The Invocable Method annotation helps to label particular methods within Apex classes. When you apply this annotation to a method, you're making it available and usable through Salesforce's declarative tools.

Besides, its primary goal is to enable administrators and individuals with limited coding knowledge to use custom logic and features previously only accessible to developers.

Now, we'll discuss the Syntax and Characteristics of Salesforce's Invocable Method Annotation below:

1. Basic Syntax

public class MyClassName {

@InvocableMethod(label=’Descriptive Label’ description=’Description of the method’)

public static List<ReturnType> methodName(List<ParameterType> parameters) {

// method logic



Note: You can replace the label, description, and other placeholders with the specific data types and method names you are using.

2. Parameters

An invocable method can take just one parameter, which should be in a list format, even if you are passing only one piece of information.

3. Return Types

The method can choose to give back a result if it wants to. Like with parameters, its given result should also be in the form of a list.

How to Write Salesforce Test Class for Invocable Method

Follow the steps below to write the Salesforce test class for the Invocable Method. Here's a basic outline of the process:

1. Create a Test Class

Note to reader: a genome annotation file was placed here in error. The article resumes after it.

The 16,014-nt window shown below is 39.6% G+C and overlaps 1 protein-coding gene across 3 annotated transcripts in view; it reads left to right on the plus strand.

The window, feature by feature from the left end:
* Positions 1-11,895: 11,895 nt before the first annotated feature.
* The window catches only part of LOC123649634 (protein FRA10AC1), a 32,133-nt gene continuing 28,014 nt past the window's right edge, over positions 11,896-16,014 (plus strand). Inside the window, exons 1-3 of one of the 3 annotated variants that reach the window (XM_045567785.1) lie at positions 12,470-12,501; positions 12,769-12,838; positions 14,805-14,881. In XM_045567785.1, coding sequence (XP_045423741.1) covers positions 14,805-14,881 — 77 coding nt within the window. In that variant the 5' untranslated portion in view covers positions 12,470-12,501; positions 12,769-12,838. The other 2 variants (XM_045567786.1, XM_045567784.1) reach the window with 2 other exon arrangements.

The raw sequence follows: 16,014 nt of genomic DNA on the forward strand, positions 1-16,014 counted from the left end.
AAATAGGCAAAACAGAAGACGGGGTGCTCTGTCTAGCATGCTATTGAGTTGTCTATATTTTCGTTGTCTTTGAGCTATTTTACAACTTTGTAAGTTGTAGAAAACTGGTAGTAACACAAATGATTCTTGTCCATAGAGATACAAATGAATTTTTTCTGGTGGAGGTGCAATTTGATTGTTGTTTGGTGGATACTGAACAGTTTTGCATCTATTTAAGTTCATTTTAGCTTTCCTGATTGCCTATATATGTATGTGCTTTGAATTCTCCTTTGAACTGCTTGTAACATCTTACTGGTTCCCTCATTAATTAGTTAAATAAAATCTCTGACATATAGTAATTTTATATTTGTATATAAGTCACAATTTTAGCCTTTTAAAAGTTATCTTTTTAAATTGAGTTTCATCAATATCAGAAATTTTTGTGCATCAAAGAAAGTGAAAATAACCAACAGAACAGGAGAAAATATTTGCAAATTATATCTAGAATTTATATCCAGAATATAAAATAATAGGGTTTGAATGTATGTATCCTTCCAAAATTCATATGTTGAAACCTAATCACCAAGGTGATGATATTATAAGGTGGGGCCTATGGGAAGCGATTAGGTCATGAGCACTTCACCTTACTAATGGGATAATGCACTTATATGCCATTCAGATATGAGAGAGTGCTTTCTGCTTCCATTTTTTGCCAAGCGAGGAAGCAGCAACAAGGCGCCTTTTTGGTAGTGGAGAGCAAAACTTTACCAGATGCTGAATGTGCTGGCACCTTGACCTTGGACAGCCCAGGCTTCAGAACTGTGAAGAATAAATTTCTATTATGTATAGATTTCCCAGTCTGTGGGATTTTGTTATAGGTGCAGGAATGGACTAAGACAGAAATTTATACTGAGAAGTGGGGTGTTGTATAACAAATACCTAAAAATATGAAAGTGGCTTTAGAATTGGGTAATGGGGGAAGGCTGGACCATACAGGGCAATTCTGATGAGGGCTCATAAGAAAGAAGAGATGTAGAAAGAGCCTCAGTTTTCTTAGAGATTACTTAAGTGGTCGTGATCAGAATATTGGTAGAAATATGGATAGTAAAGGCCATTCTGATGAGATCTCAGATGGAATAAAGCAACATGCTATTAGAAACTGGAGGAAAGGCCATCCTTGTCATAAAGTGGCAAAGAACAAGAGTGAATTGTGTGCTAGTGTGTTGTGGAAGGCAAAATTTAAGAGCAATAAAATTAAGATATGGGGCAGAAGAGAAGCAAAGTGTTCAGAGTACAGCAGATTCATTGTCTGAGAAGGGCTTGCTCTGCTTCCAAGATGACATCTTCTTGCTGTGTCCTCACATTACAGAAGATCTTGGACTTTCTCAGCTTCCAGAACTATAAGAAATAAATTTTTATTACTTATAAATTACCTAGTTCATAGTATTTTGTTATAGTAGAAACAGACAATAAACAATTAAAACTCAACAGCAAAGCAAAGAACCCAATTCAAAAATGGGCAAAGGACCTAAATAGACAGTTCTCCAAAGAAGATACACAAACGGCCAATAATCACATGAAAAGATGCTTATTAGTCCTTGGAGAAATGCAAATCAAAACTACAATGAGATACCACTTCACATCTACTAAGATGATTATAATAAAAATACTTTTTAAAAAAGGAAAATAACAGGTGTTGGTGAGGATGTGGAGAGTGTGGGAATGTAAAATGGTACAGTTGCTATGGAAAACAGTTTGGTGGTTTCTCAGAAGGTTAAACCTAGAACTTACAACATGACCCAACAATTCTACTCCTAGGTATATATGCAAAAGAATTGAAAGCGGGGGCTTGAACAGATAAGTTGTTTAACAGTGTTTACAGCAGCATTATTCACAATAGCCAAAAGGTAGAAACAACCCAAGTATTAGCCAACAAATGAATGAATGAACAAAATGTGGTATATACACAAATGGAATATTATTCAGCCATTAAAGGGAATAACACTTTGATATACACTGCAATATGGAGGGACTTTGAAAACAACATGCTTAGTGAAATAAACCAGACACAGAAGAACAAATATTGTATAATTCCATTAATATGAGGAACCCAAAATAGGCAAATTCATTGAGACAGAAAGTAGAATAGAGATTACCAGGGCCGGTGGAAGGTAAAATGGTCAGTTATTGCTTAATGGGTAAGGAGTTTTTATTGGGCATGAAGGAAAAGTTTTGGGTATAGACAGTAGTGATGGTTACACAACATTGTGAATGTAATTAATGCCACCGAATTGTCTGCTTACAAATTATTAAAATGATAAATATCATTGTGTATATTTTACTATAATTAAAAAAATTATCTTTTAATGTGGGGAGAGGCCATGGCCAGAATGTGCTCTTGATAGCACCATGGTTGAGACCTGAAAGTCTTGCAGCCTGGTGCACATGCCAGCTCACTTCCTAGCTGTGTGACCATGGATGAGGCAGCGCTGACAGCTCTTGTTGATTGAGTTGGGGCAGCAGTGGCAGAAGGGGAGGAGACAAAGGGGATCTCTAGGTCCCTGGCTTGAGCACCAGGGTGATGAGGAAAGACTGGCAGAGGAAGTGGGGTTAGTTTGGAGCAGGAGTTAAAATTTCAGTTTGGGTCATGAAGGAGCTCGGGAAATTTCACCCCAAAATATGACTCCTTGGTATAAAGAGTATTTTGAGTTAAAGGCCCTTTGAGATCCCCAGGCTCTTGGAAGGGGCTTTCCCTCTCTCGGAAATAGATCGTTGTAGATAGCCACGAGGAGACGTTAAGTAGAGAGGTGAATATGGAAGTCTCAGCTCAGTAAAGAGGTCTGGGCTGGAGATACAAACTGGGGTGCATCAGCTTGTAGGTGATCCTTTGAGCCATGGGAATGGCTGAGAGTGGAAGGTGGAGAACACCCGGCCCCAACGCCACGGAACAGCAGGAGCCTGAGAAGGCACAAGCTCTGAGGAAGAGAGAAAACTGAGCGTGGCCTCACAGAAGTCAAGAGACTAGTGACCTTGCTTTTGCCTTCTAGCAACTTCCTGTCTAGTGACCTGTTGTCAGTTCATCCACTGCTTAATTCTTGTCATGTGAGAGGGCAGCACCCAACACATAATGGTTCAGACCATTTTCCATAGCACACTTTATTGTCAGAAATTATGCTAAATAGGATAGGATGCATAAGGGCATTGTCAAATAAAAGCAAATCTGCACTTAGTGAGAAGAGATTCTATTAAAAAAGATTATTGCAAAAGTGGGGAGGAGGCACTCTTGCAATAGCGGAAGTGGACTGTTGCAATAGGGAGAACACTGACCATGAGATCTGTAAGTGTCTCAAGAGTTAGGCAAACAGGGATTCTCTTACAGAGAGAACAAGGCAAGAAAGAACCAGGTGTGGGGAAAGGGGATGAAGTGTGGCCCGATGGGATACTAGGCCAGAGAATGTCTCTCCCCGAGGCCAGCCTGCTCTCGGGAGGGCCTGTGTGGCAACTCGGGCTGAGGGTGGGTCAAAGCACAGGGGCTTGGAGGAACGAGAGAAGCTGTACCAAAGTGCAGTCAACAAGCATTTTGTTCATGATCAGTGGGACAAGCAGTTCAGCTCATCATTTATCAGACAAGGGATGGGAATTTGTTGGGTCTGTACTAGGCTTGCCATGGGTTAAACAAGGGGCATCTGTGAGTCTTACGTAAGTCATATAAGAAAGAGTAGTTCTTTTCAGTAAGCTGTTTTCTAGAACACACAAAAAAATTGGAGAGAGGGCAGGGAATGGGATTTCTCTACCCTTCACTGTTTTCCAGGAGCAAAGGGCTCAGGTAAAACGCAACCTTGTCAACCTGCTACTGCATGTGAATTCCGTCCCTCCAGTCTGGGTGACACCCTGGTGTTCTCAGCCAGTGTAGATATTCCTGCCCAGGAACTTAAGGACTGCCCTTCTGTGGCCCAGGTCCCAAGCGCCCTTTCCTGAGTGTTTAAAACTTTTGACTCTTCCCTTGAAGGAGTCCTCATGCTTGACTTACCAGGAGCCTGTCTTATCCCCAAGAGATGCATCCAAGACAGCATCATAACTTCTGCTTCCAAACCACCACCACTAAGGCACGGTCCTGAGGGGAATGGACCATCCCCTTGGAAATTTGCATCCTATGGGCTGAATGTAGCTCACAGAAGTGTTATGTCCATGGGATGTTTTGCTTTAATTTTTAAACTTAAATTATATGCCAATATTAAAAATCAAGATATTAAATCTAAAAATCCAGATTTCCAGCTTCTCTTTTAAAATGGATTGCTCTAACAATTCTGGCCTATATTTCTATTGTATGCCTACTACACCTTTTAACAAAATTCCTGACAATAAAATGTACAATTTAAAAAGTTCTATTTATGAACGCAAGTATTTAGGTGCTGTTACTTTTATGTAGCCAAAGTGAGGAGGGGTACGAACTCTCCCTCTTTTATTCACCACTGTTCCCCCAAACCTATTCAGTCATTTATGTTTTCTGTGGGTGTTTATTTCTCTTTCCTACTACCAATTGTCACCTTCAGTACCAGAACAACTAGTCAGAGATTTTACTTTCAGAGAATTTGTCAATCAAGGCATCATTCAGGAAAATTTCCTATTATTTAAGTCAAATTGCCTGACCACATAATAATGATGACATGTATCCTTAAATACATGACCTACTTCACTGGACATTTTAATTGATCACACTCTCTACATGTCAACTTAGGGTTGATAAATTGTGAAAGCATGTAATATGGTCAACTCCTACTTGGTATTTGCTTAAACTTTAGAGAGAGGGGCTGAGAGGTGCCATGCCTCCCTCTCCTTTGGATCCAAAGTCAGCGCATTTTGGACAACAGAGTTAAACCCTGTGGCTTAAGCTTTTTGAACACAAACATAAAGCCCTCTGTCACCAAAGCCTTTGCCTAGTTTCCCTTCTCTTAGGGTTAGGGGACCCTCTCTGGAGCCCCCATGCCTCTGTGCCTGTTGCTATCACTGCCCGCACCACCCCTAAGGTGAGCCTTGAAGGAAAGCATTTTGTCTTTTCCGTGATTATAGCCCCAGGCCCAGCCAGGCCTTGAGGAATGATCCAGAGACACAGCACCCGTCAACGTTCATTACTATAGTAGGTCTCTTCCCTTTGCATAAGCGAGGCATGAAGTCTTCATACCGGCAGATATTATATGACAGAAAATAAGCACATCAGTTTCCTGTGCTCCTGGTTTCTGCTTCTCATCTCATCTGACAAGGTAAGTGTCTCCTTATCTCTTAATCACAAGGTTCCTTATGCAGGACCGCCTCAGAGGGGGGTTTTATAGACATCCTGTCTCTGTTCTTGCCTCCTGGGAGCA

First, create a new Apex test class if you don't have one.

2. Define Test Methods

Inside your test class, define one or more test methods that will test the behavior of your Invocable Method.

3. Create Test Data

If your Invocable Method requires specific data to operate correctly, create that data within your test method. It might include creating records or objects.

4. Invoke the Invocable Method

Now, call the Invocable Method you want to test in your test method.

5. Write Assertions

After invoking the Invocable Method, use assertions to verify that the method behaves as expected. If you find any issues, check the results returned by the method against your expectations.

6. Run the Test

Save your test class and run the test using Salesforce tools (e.g., Salesforce Developer Console or Salesforce CLI).

7. Review Test Results

Lastly, review the test results to ensure your Invocable Method functions correctly and that all assertions pass.

By following these steps, you can create a test class to test the behavior of your Invocable Method in Salesforce.

InvocableMethod Considerations

  1. The invocable method should be global, public, or static and belong to the outer class (not an inner class).

  2. In a class, only one method can contain the ‘InvocableMethod’ annotation.

  3. Triggers can't use Invocable methods.

  4. You can't use any other annotations alongside the InvocableMethod annotation.

  5. You're allowed to have at most one input parameter, and it should be in the form of a list. This list must contain sObject types, primitive data types, generic sObject types, user-defined Apex types, or user-defined types with variables of the supported types.

  6. The method must also return a list.

Sum Up

Writing appropriate test classes for Invocable Methods in Salesforce is crucial for ensuring the reliability and functionality of your custom code. By following best practices and incorporating the steps outlined in this blog, you can confidently test your Invocable Methods, verify behavior, and maintain the integrity of your Salesforce applications.

Check out more of our articles: Test Class Methods in Salesforce.